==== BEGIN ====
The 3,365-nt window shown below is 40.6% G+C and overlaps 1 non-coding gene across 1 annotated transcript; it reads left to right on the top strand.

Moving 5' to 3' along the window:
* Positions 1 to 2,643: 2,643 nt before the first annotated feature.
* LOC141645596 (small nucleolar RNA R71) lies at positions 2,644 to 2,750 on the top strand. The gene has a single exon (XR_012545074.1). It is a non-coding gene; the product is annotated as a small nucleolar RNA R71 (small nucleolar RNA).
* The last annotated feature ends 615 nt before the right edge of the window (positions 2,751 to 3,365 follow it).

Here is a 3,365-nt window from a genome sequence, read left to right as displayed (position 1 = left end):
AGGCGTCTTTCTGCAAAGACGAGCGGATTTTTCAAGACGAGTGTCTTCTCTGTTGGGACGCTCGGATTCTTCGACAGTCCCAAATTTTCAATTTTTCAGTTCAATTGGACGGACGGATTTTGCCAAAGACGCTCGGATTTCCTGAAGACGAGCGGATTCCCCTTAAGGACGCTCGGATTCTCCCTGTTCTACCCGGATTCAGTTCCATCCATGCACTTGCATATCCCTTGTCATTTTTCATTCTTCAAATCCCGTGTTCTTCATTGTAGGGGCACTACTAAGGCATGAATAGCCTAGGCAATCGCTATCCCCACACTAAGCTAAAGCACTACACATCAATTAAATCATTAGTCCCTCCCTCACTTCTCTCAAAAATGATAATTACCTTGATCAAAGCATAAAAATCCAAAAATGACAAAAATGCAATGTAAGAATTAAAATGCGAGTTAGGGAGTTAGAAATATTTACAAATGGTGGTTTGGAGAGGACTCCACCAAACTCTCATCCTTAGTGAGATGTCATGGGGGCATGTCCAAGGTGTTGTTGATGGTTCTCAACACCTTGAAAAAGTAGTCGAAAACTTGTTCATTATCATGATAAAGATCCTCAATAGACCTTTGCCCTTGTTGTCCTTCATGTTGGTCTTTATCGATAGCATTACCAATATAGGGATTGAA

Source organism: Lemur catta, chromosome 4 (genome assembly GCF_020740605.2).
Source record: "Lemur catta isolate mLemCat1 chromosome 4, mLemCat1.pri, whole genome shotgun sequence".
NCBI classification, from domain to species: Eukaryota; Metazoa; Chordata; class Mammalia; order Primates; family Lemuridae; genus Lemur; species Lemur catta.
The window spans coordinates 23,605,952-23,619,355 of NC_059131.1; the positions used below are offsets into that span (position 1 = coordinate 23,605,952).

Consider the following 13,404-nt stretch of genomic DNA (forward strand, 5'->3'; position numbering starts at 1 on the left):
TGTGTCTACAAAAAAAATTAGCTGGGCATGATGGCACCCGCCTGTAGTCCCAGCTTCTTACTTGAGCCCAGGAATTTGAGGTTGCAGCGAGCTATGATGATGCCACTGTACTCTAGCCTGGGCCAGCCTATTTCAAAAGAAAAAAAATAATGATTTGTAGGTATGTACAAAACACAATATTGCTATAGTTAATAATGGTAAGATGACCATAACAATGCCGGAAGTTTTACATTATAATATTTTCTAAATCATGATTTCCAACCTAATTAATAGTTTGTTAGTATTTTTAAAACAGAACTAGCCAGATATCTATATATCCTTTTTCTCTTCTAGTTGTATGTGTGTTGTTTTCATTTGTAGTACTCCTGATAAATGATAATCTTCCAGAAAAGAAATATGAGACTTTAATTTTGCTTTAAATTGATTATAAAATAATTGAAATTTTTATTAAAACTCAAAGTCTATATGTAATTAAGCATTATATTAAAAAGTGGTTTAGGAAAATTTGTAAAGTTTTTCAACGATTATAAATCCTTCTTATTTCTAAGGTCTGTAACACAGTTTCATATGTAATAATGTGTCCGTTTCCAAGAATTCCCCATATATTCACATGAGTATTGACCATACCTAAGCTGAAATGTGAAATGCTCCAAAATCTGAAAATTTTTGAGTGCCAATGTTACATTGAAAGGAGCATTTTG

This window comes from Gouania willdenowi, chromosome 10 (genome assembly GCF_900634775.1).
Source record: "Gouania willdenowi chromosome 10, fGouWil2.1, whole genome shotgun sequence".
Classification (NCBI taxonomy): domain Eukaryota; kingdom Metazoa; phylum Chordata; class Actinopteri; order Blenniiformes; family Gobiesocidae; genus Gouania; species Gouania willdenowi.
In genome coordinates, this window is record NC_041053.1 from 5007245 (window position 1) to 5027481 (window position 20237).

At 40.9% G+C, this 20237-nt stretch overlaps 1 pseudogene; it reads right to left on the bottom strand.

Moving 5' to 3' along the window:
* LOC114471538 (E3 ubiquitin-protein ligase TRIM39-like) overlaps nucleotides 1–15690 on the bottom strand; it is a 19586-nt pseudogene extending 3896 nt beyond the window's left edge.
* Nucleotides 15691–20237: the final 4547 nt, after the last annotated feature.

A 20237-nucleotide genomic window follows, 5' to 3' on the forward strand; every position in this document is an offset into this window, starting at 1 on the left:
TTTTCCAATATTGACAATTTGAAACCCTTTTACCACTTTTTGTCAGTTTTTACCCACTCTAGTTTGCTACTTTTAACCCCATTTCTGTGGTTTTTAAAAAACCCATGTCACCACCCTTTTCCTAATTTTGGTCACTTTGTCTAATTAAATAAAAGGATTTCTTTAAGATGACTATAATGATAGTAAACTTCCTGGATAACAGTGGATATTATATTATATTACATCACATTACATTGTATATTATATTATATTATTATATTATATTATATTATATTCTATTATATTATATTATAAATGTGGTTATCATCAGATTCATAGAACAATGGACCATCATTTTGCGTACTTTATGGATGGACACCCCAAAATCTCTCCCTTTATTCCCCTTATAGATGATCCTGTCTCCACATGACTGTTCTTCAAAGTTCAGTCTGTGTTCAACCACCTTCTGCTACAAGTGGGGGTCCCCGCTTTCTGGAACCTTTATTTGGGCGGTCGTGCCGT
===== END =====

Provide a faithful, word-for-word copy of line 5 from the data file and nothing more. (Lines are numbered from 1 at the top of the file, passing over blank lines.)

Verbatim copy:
* The last annotated feature ends 615 nt before the right edge of the window (positions 2,751 to 3,365 follow it).